November 29, 2006

Some Thanksgiving

We've had a rough start to the holiday. Friday before Thanksgiving, Melissa's dad was let go from his job. Official stated reason was not meeting his sales quota, but the boss knew that he had a deal that he'd been working on for a year, and that deal was going to close by January. This was a huge sale: 100 "seats" of software plus training, nearly a MILLION in sales, which is Ron's ANNUAL quota.

The process was two-fold: First, get rid of Ron before the sale closes. That way, they don't have to pay him his 15% commission from what could be their largest single sale ever, and the bosses get to keep that for themselves. Second, once they have that money in hand, they bring in another associate from the Texas office to cover his position. Someone 20 years younger, who has been looking to re-locate to Atlanta.

No matter how many times I see this sort of thing, it never ceases to amaze me how low people will go for a lousy percentage. Ron was one of their best salesmen, even at age 62.

So we sat down to Thanksgiving dinner a week later, and nothing was said. It was just food. We were not thankful for the times that Ron had been screwed over by his employers. Two years ago, it was Lennox with their Age Discrimination policies. (Big surprise, another of his former co-workers at Lennox is getting the same sudden bad reviews from the executives, and he's nearly retirement age as well.) Now this.

Bad news from companies always comes around Christmas. Years earlier, Lennox made a habit of not renewing Ron's contract until January, and letting him sweat out December, not knowing if he'd have a job come the new year. After that, when Ron refused to take a transfer from Atlanta to Dallas, the company laid him off at the beginning of December. After a miserable, meager Christmas with an uncertain future, the company offered him the Dallas job again, but at significantly decreased salary.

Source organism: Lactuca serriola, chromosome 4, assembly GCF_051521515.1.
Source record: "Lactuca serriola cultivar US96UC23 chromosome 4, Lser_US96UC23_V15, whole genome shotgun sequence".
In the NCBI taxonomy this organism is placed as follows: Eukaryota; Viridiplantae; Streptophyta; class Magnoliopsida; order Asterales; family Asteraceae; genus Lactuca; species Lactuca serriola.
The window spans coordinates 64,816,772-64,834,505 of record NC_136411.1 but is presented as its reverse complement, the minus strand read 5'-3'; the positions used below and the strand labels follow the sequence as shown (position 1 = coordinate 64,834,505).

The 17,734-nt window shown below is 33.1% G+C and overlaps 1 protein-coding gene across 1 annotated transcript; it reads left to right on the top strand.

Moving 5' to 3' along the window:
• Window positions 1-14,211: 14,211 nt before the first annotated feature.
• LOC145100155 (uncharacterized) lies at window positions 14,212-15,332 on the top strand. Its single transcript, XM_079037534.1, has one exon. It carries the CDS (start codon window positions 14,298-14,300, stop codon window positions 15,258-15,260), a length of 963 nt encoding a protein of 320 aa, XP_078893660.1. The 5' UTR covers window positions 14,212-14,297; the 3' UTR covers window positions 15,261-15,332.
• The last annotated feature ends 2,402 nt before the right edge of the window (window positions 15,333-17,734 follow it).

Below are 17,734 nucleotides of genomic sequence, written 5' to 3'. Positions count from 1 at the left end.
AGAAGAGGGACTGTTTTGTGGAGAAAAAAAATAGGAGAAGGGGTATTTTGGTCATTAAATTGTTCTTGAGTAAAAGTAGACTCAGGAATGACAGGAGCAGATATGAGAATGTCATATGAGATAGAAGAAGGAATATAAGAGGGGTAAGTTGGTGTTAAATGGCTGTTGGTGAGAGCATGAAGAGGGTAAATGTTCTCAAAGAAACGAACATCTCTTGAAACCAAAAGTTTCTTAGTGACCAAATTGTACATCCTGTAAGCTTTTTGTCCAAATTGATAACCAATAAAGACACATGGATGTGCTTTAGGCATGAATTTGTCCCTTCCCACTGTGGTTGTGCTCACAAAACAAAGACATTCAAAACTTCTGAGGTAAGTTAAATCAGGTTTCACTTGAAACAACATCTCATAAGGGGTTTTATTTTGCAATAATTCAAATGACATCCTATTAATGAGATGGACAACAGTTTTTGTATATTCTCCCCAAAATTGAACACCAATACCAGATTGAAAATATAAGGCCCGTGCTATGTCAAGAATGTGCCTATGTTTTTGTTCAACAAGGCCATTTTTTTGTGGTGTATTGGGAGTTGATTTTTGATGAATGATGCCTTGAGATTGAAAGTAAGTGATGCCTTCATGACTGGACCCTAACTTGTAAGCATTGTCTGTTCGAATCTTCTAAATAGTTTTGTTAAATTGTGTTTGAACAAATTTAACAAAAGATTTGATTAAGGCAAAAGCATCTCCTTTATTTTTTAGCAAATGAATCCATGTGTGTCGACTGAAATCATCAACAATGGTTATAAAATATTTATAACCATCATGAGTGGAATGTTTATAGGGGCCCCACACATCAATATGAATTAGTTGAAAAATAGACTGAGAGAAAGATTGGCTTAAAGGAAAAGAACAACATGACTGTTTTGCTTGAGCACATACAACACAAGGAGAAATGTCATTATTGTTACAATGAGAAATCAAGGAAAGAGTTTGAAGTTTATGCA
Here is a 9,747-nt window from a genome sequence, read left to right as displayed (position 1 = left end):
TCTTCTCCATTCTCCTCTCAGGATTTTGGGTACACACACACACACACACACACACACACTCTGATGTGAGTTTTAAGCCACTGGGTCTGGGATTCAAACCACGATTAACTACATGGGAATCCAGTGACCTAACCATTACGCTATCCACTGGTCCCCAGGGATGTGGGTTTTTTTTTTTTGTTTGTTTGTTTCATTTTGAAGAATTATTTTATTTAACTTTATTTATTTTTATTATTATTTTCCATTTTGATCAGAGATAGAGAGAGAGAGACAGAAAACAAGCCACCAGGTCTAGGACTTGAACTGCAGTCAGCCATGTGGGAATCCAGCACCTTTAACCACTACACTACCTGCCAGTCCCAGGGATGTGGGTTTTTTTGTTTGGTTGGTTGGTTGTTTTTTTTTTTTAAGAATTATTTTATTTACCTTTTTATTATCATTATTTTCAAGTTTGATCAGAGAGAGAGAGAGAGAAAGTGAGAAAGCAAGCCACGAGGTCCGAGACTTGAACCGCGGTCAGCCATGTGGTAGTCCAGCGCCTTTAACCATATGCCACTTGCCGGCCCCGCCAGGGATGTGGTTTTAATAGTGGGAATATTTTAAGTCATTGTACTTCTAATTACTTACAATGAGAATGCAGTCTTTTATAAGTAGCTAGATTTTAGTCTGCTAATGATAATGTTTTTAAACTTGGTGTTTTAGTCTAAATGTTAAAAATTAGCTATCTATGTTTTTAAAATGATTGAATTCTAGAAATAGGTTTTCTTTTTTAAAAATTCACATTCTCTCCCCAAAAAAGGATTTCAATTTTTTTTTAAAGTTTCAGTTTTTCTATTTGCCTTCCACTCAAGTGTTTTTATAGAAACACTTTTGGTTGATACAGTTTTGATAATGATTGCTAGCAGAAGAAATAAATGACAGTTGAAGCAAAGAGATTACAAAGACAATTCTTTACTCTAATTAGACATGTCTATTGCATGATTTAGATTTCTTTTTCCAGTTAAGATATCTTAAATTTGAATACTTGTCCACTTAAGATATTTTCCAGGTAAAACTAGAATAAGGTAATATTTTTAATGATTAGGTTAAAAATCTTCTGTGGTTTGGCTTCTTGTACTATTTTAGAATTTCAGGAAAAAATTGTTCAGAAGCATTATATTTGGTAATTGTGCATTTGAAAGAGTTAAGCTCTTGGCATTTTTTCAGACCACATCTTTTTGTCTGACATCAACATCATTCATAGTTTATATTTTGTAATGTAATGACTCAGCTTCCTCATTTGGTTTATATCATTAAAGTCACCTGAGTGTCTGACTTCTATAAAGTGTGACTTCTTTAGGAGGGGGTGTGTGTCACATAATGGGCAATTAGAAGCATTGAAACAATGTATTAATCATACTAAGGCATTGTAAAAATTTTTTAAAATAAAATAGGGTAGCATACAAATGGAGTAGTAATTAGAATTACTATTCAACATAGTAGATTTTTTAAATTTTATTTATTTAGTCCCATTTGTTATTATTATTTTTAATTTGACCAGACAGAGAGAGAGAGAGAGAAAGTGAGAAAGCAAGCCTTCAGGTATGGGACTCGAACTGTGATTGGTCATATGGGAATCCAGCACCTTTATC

This Thanksgiving ended up being just a large dinner, served a bit earlier than normal. The only holiday reminder was Matthew's construction paper Indian headband. There were still things to be thankful for; they could sell their stock and have enough to pay off the mortgage, and Ron could start taking Social Security benefits early (at a premium cost); but these thankful things were small comfort. Like the luck of being stabbed in the back near a hospital.

There is little solace to be found in the situation, but there is one thing: The client that Ron was about to close the deal with called. When he found that Ron was no longer working there, he called Ron's cell phone and asked what had happened. Ron told him just the facts, and the man said that he really didn't want to give his business to a company who treats their employees that way.

It was the same when Ron was let go from Lennox. Most of his clients refused to do business with Lennox again, after how they black-balled him. Ron is a great salesman, plain and simple. He's from the old school, that teaches that you develop a working relationship with clients and they come back to you for more business. That you need to spend time getting to know them and their needs before you make the first pitch to them. Today's executives just don't see that, they just look at the short-term gains.

Ron has an interview today with Carrier. He was recommended for the position by the salesman he was competing against, when he worked for Lennox. That says a lot right there. Wish him luck.

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